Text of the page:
Nearly 50 percent of employees perform some type of remote work, with remote work options expected to represent 73 percent of all teams within 10 years. For executives, HR leaders, and people leaders, the growth of remote workers requires different lessons in leading teams across varied settings and styles.
At StayWell, our workforce is nearly 70 percent remote, with many employees working from home or at several regional offices across the country. Having a remote workforce has been part of our organization for many years now, allowing for management and employees to adjust to remote collaboration, multiple communication schedules, and varied working styles.
While leading a remote workforce requires flexibility in communication cadence and interpersonal interaction, some traditional management components are still applicable, regardless of location or office setup. Below are five key management lessons I have learned from leading a remote team that spans multiple disciplines and multiple time zones.
1. Communicate beyond email.
When leading a remote team, email becomes an essential tool to stay connected and keep updated on projects. But email doesn’t always allow for tone and can become an easy (but flawed) way to communicate with team members.
Email is not the only tool in the toolbox. I often turn to messaging tools or video conferencing to just check in with employees, or to talk through an issue. I also use texting to connect with team members in more personal fashion. And while we are prone to use our tech tools, phone calls offer a tried-and-true form of communication that enables greater personal connection.
2. Make mentoring happen.
All employees can benefit from coaching and mentoring, regardless of their years of experience. This holds true for remote employees as well. While the geographical distance can make mentoring a bit more challenging, relying on new communication tools can help connect employees across borders.
Mentoring can be especially beneficial for employees who are new to their role, the organization, or new to working with a remote workforce. It’s important not to rush mentoring, allowing both the mentor and mentee to build a relationship that serves them both, and then start to discuss opportunities for growth, collaboration, strengths, and weaknesses. By building relationships through mentoring workers, leaders can help employees feel like a valuable part of the team.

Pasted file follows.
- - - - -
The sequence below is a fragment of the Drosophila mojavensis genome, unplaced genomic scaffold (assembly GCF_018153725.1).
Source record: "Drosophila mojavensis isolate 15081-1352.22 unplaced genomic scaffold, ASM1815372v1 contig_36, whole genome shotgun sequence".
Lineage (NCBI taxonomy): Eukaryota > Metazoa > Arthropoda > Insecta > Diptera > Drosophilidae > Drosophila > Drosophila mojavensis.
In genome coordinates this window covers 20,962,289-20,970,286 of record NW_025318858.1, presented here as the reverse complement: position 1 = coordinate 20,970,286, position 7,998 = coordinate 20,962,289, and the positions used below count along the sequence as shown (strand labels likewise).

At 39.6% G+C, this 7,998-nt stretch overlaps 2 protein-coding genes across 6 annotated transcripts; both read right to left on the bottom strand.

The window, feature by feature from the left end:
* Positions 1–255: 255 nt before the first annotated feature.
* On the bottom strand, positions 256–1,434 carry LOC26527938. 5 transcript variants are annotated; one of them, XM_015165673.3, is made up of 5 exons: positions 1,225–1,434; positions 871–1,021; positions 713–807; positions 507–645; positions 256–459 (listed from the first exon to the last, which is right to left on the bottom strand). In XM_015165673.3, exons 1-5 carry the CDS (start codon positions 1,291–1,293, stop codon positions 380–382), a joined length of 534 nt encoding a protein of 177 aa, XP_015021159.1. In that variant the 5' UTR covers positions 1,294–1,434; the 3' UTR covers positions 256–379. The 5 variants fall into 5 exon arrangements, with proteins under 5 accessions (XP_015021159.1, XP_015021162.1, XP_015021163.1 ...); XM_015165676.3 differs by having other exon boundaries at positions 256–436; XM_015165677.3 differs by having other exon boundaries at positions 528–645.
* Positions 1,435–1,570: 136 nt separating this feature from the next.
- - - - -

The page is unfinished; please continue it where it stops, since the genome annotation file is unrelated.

3. Be flexible in style, focused on goals.
With remote workers, leaders need to allow for greater flexibility in work styles. Most employees will be working from a home office that allows them to design their own workspace (and work styles) absent of corporate walls. While some employees’ work styles may differ from your own, it’s important to understand they have created a space and style that allows them to perform their best.
This flexibility also includes awareness of time zones. For my team, I encourage employees to work within their time zones, and I try to avoid holding meetings before 9 am (Pacific) or after 5 pm (Eastern). What’s a priority is that each team member has the support and engagement necessary to accomplish their individual and collective goals. Regardless of style or location, leaders need to ensure their team receives the necessary communication, encouragement, and engagement to perform their job.
4. Know when to convene in person.
There are times when meeting in person becomes invaluable to the success of the organization. For new employees, we like to bring them to a central location during their first week for orientation with different department members. This in-person connection helps to familiarize them with the organization’s culture and allows them to establish personal relationships from the start.
In-person connections can also be beneficial when starting new mentoring relationships. It helps to build a rapport among the mentor and mentee, and it creates a communication style that can then shift to email or video conferencing when long-distance. We also use annual meetings or quarterly updates to unite small teams for kick-off events, brainstorming, and community outreach programs that help to reinforce company culture and employee relationships.
5. Remote is not a management style.
Whether you have employees (or even an entire team) who work remote, they still need guidance, feedback, coaching, development, and recognition. For leaders who may have weekly team meetings or standing meetings with direct reports, the same cadence and involvement should be extended to remote employees. Managers should make a concentrated effort to engage with remote employees on a consistent and ongoing basis and create a communication-feedback loop to limit any roadblocks.
While it can be easy to trot down the hall to an employee who shares the same office, overlooking a remote worker could be a disservice to your team and your organization. It’s important for managers to lead by example by making a concentrated effort to incorporate remote workers into the fold and encouraging other team members to follow suit.
Remote work life offers many advantages and can even be a differentiator to help attract top talent. Studies show that employees who spend even three days working offsite are substantially more engaged in their jobs than traditional counterparts who are stuck behind desks all day. But strong employee engagement, unified teams, and strong collaboration among remote workers requires good leadership that can build bridges across boundaries.